Mode of discourse

The third part of the context of situation is the mode of discourse. Mode refers to:

what part the language is playing, what it is that the participants are expecting the language to do for them in that situation: the symbolic organisation of the text, the status that it has, and its function in the context, including the channel (is it spoken or written or some combination of the two?) and also the rhetorical mode, what is being achieved by the text in terms of categories such as persuasive, expository, didactic, and the like.

The mode is generally divided into three main areas:

1. language role, or how important is the language in this context, is it ancilliary (not important) or is it constitutive (the central element in the context);

2. channel, which may be either phonic or graphic;

3. medium, which may be either written or spoken.

These three together generally form the mode of discourse. A politician’s speech, for example, would be constitutive (the language itself is the central focus), phonic (the politician is speaking) but written (it is generally prepared on paper).

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Context of Situation

The Context of Situation is the “environment in which meanings are being exchanged”┬╣ and is comprised of three elements:

  • Field of Discourse: “refers to what is happening, to the nature of the social interaction that is taking place: what is it that the participants are engaged in, in which the language features as some essential component?”
  • Tenor of Discourse: “refers to who is taking part, to the nature of the participants, their statuses and roles: what kind of role relationships of one kind or another, both the types of speech role that they are taking on in the dialogue and the whole cluster of socially significant relationships in which they are involved?”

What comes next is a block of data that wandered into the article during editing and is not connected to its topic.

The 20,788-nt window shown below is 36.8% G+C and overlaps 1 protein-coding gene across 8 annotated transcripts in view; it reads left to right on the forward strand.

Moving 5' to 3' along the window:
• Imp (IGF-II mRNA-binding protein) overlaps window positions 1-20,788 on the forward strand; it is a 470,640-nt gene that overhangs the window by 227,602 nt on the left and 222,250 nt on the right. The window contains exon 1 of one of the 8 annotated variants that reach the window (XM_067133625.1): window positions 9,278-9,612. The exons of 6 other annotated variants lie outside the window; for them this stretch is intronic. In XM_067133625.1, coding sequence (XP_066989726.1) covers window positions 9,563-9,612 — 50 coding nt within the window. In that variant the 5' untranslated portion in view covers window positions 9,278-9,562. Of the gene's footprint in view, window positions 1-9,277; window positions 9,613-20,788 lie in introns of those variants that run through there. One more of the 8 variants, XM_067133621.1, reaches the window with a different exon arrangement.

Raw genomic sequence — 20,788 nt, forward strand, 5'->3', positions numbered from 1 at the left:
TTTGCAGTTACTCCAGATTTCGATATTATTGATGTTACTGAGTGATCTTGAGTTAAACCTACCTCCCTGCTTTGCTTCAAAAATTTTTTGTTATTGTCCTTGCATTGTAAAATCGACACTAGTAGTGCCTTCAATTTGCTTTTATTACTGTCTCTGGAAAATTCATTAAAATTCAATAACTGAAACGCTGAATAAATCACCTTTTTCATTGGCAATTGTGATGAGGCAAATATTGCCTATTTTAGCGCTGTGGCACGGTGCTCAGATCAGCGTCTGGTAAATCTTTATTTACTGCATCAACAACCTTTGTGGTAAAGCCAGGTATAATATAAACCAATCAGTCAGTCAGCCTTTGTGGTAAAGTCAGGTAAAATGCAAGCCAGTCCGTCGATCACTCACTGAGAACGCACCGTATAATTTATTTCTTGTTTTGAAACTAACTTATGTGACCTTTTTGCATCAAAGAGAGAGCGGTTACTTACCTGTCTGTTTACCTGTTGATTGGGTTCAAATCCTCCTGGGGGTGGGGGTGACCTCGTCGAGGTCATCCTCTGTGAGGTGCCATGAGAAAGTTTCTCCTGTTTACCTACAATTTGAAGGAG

• Mode of Discourse: “refers to what part the language is playing, what it is that the participants are expecting the language to do for them in that situation: the symbolic organisation of the text, the status that it has, and its function in the context, including the channel (is it written or spoken or some combination of the two?) and also the rhetorical mode, what is being achieved by the text in terms of such categories as persuasive, expository, didactic, and the like.

It is these three elements of field, tenor and mode that constitute the context of a text, which will “enable us to give a characterisation of the nature of this kind of text, one which will do for similar texts in any language”. These context choices are then realised through lexico-grammatical choices which, in turn, are realised through the sound and/or writing systems.

For my own EFL classes I usually simplify this down to talk about the ‘What/Why’, ‘Who’ and ‘How’ of a text. For example, a short dialogue from the TV show Friends:

Monica: What you guys don’t understand is, for us, kissing is as important as any part of it.

Joey: Yeah, right!…Y’serious?

Phoebe: Oh, yeah!

What: Friends in a coffee shop discussing relationships (realised lexically through ‘you guys’ and ‘kissing’ and grammatically through mental (‘understand’) and relational (‘is’) Processes)/
Why: Maintenance of long-term social bonds (‘you guys’, ‘for us’);

Who: Equal status participants exchanging opinions (realised through the use of both statements and questions, and through minor (‘yeah, right’)/ellipted (‘Y’serious) clauses and informal/shared lexis (‘guys’, ‘us’);

How: Spoken dialogue

I think it should be noted as well, however, that this is also an embedded text, in the context of the ‘TV sit-com’, which affects the lexico-grammatical choices in the text: it is written to be spoken, the turn-taking is fast and without hesitation or backtracking, the ‘shared’ lexis is also easily understood by a general audience, there are a limited number of topics of conversation, there are no nicknames or inside jokes/knowledge, they don’t refer directly to sex, only ‘it’, the characters are of a certain age played by actors who are not. In this way it has a lot in common with many EFL listening tasks.

1. All references from: Halliday, M.A.K & Hasan, R., 1985, Language, context, and text: Aspects of language in a social-semiotic perspective, Deakin University Press